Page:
# Elliptic geometry

**Elliptic geometry** (sometimes known as **Riemannian geometry**) is a non-Euclidean geometry, in which, given a line **L** and a point **p** outside **L**, there exists no line parallel to **L** passing through **p**.

Elliptic geometry, like hyperbolic geometry, violates Euclid's parallel postulate, which asserts that there is exactly one line parallel to *L* passing through *p*. In elliptic geometry, there are no parallel lines at all. Elliptic geometry has other unusual properties. For example, the sum of the angles of any triangle is always greater than 180°.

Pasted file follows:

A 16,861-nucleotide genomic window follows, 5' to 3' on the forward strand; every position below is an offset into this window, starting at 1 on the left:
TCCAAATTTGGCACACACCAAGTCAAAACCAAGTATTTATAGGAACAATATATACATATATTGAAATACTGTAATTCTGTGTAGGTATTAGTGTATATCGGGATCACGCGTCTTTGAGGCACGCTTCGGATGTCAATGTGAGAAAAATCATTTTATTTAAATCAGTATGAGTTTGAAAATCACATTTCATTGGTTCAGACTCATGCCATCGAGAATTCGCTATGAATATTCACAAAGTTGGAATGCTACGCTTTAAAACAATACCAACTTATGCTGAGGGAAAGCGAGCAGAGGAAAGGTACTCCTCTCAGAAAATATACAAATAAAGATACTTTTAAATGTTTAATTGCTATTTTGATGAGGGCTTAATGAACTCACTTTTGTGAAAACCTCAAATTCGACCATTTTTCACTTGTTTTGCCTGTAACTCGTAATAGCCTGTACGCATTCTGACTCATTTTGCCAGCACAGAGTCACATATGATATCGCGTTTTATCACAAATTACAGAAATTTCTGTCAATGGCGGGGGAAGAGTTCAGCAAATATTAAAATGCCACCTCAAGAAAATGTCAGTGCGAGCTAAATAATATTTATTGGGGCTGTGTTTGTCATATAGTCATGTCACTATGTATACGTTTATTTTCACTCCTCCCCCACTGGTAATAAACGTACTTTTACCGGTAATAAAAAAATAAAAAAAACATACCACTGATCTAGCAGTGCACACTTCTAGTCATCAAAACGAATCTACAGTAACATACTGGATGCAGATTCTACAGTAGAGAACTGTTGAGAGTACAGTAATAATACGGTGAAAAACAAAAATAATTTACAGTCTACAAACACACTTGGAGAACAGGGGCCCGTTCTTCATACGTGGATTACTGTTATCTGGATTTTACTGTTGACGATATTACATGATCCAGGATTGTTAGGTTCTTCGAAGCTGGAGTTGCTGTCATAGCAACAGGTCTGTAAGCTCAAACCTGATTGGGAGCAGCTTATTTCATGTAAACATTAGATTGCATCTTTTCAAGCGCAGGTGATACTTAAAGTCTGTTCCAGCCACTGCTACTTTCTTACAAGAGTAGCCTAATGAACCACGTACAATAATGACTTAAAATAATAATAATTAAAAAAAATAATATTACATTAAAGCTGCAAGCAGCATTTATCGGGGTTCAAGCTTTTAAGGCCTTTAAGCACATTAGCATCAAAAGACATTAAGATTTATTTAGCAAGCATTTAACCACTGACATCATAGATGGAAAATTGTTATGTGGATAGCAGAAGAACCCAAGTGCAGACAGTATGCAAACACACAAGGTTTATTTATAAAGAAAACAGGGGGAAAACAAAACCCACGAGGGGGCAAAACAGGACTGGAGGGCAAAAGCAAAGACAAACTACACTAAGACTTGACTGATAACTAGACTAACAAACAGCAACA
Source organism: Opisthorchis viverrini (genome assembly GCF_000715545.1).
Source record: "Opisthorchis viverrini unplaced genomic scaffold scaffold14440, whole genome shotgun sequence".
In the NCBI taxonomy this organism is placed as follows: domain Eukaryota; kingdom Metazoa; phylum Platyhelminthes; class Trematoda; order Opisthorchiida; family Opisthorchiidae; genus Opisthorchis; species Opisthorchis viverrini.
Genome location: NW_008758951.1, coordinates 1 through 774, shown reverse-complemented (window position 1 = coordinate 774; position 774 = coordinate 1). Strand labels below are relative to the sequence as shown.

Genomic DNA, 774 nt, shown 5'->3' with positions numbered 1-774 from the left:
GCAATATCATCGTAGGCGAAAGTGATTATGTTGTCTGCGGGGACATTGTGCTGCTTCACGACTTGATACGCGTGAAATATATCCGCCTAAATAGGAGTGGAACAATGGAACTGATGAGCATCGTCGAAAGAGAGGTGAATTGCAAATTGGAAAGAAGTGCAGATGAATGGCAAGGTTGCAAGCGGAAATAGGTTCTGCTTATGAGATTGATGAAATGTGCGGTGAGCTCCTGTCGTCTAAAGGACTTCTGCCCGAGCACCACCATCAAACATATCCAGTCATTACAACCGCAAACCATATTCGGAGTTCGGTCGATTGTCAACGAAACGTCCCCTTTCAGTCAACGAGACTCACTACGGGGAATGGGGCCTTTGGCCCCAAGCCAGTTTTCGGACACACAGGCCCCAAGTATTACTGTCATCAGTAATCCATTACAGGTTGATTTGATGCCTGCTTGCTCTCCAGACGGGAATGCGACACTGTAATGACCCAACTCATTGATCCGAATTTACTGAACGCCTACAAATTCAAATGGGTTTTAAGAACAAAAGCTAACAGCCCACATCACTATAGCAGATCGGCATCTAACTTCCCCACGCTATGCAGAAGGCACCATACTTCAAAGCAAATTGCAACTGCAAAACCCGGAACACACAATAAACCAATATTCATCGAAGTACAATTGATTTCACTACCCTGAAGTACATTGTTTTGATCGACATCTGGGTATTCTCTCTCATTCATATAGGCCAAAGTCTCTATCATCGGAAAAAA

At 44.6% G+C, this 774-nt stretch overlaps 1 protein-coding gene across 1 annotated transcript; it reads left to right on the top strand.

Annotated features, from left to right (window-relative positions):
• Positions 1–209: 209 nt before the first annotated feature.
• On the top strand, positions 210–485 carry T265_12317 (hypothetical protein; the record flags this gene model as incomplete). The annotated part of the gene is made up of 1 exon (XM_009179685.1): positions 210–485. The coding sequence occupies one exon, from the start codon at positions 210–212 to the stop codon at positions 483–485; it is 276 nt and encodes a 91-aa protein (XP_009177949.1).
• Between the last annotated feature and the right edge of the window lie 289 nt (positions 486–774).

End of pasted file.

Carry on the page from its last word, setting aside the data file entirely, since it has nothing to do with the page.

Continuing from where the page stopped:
The simplest model of elliptic geometry is that of spherical geometry, where *points* are points on the sphere, and *lines* are great circles through those points. On the sphere, such as the surface of the Earth, it is easy to give an example of a *triangle* that requires more than 180°: For two of the sides, take lines of longitude that differ by 90°. These form an angle of 90° at the North Pole. For the third side, take the equator. The angle of any longitude line makes with the equator is again 90°. This gives us a triangle with an angle sum of 270°, which would be impossible in Euclidean geometry.

Elliptic geometry is sometimes called Riemannian geometry, in honor of Bernhard Riemann, but this term is usually used for a vast generalization of elliptic geometry.